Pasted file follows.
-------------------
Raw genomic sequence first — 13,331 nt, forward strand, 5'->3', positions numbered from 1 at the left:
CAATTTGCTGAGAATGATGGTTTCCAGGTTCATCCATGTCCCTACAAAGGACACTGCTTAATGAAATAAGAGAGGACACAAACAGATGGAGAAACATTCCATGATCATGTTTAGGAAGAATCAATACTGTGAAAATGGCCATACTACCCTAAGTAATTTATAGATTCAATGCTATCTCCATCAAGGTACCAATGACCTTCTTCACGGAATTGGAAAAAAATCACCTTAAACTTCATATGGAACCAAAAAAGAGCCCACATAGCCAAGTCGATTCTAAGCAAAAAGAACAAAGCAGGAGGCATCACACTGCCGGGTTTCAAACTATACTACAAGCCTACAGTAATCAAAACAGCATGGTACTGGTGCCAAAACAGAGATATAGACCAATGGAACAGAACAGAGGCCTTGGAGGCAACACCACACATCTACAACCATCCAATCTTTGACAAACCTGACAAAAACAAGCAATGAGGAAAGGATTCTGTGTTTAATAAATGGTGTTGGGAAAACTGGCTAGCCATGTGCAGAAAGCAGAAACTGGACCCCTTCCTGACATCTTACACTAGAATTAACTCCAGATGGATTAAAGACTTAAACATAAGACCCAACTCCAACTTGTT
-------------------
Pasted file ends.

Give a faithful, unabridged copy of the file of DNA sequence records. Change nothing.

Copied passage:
Raw genomic sequence first — 13,331 nt, forward strand, 5'->3', positions numbered from 1 at the left:
CAATTTGCTGAGAATGATGGTTTCCAGGTTCATCCATGTCCCTACAAAGGACACTGCTTAATGAAATAAGAGAGGACACAAACAGATGGAGAAACATTCCATGATCATGTTTAGGAAGAATCAATACTGTGAAAATGGCCATACTACCCTAAGTAATTTATAGATTCAATGCTATCTCCATCAAGGTACCAATGACCTTCTTCACGGAATTGGAAAAAAATCACCTTAAACTTCATATGGAACCAAAAAAGAGCCCACATAGCCAAGTCGATTCTAAGCAAAAAGAACAAAGCAGGAGGCATCACACTGCCGGGTTTCAAACTATACTACAAGCCTACAGTAATCAAAACAGCATGGTACTGGTGCCAAAACAGAGATATAGACCAATGGAACAGAACAGAGGCCTTGGAGGCAACACCACACATCTACAACCATCCAATCTTTGACAAACCTGACAAAAACAAGCAATGAGGAAAGGATTCTGTGTTTAATAAATGGTGTTGGGAAAACTGGCTAGCCATGTGCAGAAAGCAGAAACTGGACCCCTTCCTGACATCTTACACTAGAATTAACTCCAGATGGATTAAAGACTTAAACATAAGACCCAACTCCAACTTGTT